Background: T cell-based immunotherapies using chimeric antigen receptors (CAR) or bispecific antibodies (BsAb) have produced impressive responses in hematological malignancies. However, major hurdles remained, including cytokine release syndrome, neurotoxicity, on-target off-tumor effects, reliance on autologous T cells, and failure in most solid tumors. BsAb armed T cells offer a safe alternative.
Methods: We generated ex vivo armed T cells (EATs) using IgG-[L]-scFv-platformed BsAb, where the anti-CD3 (huOKT3) scFv was attached to the light chain of a tumor-binding IgG. BsAb density on EAT, in vitro cytotoxicity, cytokine release, in vivo trafficking into tumors, and their antitumor activities were evaluated in multiple cancer cell lines and patient-derived xenograft mouse models. The efficacy of EATs after cryopreservation was studied, and gamma delta (γδ) T cells were investigated as unrelated alternative effector T cells.
Results: The antitumor potency of BsAb armed T cells was substantially improved using the IgG-[L]-scFv BsAb platform. When compared with separate BsAb and T cell injection, EATs released less TNF-α, and infiltrated tumors faster, while achieving robust antitumor responses. The in vivo potency of EAT therapy depended on BsAb dose for arming, EAT cell number per injection, total number of EAT doses, and treatment schedule intensity. The antitumor efficacy of EATs was preserved following cryopreservation, and EATs using γδ T cells were safe and as effective as αβ T cell-EATs.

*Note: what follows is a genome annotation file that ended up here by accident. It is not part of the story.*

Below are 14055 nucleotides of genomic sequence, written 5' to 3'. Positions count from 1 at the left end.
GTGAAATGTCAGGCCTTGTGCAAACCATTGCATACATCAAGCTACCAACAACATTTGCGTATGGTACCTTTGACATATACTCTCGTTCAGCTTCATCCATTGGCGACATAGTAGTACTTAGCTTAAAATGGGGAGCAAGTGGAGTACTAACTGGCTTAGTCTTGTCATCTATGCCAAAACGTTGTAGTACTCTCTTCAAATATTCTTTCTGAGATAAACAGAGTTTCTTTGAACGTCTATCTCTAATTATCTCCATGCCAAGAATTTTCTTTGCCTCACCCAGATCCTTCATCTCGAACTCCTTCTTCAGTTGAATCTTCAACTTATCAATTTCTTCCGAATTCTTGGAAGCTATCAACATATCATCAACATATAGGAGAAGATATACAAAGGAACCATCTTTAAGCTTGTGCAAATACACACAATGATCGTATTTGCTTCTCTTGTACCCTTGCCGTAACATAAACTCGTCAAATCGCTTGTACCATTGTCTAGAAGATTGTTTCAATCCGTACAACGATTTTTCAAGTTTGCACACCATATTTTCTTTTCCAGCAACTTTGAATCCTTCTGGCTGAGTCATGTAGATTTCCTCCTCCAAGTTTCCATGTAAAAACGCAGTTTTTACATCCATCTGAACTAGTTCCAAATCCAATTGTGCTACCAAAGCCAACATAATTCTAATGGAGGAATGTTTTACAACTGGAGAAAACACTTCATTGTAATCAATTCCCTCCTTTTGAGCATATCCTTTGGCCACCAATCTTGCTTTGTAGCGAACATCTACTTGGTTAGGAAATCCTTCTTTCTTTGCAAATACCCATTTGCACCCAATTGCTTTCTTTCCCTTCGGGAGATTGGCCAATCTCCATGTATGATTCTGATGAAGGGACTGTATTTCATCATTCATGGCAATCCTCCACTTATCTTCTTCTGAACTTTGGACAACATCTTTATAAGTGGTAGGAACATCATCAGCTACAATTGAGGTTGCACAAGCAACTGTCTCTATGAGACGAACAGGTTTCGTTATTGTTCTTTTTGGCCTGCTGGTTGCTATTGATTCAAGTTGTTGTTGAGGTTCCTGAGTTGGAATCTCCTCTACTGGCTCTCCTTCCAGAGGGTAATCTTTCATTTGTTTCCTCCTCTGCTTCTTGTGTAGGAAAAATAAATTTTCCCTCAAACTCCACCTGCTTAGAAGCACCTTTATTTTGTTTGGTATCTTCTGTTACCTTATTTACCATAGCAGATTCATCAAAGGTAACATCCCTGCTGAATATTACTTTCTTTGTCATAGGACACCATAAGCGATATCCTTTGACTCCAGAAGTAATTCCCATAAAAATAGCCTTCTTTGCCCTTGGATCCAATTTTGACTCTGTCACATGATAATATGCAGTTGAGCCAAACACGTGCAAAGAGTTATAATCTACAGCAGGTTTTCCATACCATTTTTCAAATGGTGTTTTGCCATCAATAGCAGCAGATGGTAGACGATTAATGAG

Conclusions: EATs exerted potent antitumor activities against a broad spectrum of human cancer targets with remarkable safety. The antitumor potency of EATs depended on BsAb dose, cell number and total dose, and schedule. EATs were equally effective after cryopreservation, and the feasibility of third-party γδ-EATs offered an alternative for autologous T cell sources.
Keywords: adoptive; immunotherapy; investigational; neuroblastoma; sarcoma; therapies; translational medical research.
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